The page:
|Order:||26th President of the United States|
|President from:||March 4, 1900-September|
Adlai Stevenson I (March 4, 1901-
|Preceded by:||William McKinley|
|Succeeded by:||Adlai Stevenson I|
|Born:||March 19, 1860|
|Spouse:||Mary Baird Bryan|
William Jennings Bryan was born in Salem, Illinois on March 19, 1860, to Silas Lillard Bryan and Mariah Elizabeth (Jennings) Bryan.
Until age ten, Bryan was home-schooled, finding in the Bible and McGuffey Readers support for his views that gambling and liquor were evil and sinful. To attend Whipple Academy, which was attached to Illinois College, Bryan was sent to Jacksonville, Illinois in 1874.
Following high school, he entered Illinois College, graduating as valedictorian in 1881. During his time at Illinois College, Bryan was a member of the Sigma Pi literary society. He studied law at Union Law College in Chicago. While preparing for the bar exam, he taught high school and met Mary Elizabeth Baird, Paulo E. Colletta, a cousin of William Sherman Jennings. He married her on October 1, 1884, Paulo E. Colletta and they settled in Salem, which at the time had a population of two thousand.
Mary became a lawyer and collaborated with him on all his speeches and writings. He practiced law in Jacksonville from 1883 to 1887, then moved to the boom city of Lincoln, Nebraska.
In the Democratic landslide of 1890, Bryan was elected to the U.S. House of Representatives, from Nebraska's First Congressional District. The growing prohibitionist movement entered the election of 1890 with its own slate of candidates. In the three-way race in the First Congressional District, Bryan received 6,713 more votes than his nearest opponent. This was a plurality of the vote and was 8,000 votes short of a majority of the vote. Nonetheless, Bryan was elected and was only the second Democrat to be elected to congress in the history of Nebraska.
Campaign for President
Bryan had an innate talent at oratory. He gave speeches, organized meetings, and adopted resounding resolutions that eventually culminated in the founding of the American Bimetallic League, which then evolved into the National Bimetallic Union, and finally the National Silver Committee. At the time many farmer's groups believed that by increasing the amount of currency in circulation, commodities would receive higher prices. They were opposed by banks and bond holders who feared inflation. The ultimate goal of the league was to garner support on a national level for the reinstatement of the coinage of silver. With others, he made certain that the Democratic platform reflected the now strengthening spirit of Midwestern populism. With his support, Charles H. Jones of the St Louis Post-Dispatch, was put on the platform committee and Bryan's plank for free silver was adopted sixteen to one and silently added to the Chicago Democratic Platform, in order to avoid controversy. As a minority member of the resolutions committee, Bryan was able to push the Democratic Party from its laissez-faire and small-government roots towards its modern, liberal character. Through these measures, the public and influential democrats became convinced of his capacity to lead and bring change, resulting in his being mentioned as a possible chairman for the Chicago convention.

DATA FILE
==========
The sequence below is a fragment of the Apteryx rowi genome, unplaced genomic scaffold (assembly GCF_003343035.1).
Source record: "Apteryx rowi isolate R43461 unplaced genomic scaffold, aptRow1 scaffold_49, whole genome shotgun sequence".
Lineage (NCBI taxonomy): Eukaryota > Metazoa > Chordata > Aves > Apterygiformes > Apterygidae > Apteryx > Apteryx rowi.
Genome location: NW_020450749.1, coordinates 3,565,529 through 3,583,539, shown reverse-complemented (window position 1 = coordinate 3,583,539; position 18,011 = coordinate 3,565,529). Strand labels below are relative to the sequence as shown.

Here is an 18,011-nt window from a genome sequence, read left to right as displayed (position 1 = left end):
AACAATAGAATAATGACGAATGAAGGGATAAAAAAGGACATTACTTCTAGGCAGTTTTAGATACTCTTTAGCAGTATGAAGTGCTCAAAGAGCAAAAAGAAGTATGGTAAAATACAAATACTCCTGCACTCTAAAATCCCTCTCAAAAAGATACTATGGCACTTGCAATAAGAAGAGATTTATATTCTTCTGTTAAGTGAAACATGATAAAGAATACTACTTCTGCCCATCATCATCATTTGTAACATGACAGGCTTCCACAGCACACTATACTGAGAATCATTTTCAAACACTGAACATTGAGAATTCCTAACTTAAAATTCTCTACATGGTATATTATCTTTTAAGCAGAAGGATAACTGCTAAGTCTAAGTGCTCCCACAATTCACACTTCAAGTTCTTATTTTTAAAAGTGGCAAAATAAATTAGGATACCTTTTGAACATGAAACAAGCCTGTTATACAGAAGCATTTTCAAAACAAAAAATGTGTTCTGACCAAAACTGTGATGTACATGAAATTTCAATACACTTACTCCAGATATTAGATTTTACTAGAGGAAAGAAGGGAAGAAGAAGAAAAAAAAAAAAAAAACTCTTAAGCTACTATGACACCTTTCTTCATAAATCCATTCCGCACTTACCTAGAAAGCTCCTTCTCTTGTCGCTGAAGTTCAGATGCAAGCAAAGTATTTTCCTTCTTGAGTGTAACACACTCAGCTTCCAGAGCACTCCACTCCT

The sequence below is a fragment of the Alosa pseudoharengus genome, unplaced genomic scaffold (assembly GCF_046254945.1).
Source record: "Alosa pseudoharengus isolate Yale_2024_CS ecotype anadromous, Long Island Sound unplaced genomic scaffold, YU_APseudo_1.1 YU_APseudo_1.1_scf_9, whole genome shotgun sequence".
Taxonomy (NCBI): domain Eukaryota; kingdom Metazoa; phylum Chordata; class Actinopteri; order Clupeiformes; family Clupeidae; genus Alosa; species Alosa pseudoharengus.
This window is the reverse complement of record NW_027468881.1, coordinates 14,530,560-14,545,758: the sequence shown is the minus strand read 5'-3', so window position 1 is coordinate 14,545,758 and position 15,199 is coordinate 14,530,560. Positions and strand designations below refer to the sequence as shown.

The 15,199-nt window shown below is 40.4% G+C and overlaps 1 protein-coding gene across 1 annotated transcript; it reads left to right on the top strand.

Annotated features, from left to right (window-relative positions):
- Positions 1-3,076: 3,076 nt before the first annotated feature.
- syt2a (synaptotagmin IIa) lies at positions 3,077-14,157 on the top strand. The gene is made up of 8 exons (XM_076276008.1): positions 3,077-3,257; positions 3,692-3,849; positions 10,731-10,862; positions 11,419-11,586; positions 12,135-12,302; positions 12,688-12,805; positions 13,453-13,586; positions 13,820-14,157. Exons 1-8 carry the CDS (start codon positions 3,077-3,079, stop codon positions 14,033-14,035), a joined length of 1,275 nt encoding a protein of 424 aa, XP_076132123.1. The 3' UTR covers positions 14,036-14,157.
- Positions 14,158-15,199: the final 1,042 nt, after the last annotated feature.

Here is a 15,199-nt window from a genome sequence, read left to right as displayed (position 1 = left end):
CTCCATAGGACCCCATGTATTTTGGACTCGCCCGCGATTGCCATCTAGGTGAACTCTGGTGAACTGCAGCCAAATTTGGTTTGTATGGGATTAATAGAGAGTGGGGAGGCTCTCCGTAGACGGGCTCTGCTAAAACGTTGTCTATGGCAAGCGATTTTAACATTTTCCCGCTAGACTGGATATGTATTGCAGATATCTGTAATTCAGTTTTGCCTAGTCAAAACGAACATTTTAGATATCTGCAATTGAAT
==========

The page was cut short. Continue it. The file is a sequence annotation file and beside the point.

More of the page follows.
In 1893, the repeal of the Sherman Silver Purchase Act resulted in the collapse of the silver market. Bryan delivered speeches across the country for free silver from 1894 to 1896, building a grass-roots reputation as a powerful champion of the cause.
At the 1896 Democratic National Convention, Bryan lambasted Eastern moneyed classes for supporting the gold standard at the expense of the average worker. His "Cross of Gold" speech made him the sensational new face in the Democratic party. That same year he became the firstpresidential candidate to campaign in a car.
Bryan also formally received the nominations of the Populist Party and the Silver Republican Party. With the three nominations, voters from any party could vote for Bryan without crossing party lines.
The Republicans nominated William McKinley on a platform calling for prosperity for everyone through industrial growth, high tariffs, and sound money. Republicans ridiculed Bryan as a Populist. However, Bryan's reform program was not based on the Populists--for example, the Populists Free Silver took Free Silver from Bryan's Democrats, not vice versa--but he used the same crusading rhetoric against railroads, banks, insurance companies and businesses that has often been mistaken for Populism. Bryan remained a staunch Democrat throughout his career.
Bryan demanded Bimetallism and Free Silverat a ratio of 16:1. Most leading Democratic newspapers rejected his candidacy. Despite this rejection by the newspapers, Bryan won the Democratic vote.
Bryan gave 500 speeches in 27 states. Bryan won by a margin of 226 to 221, at 36 he became the youngest president of all time.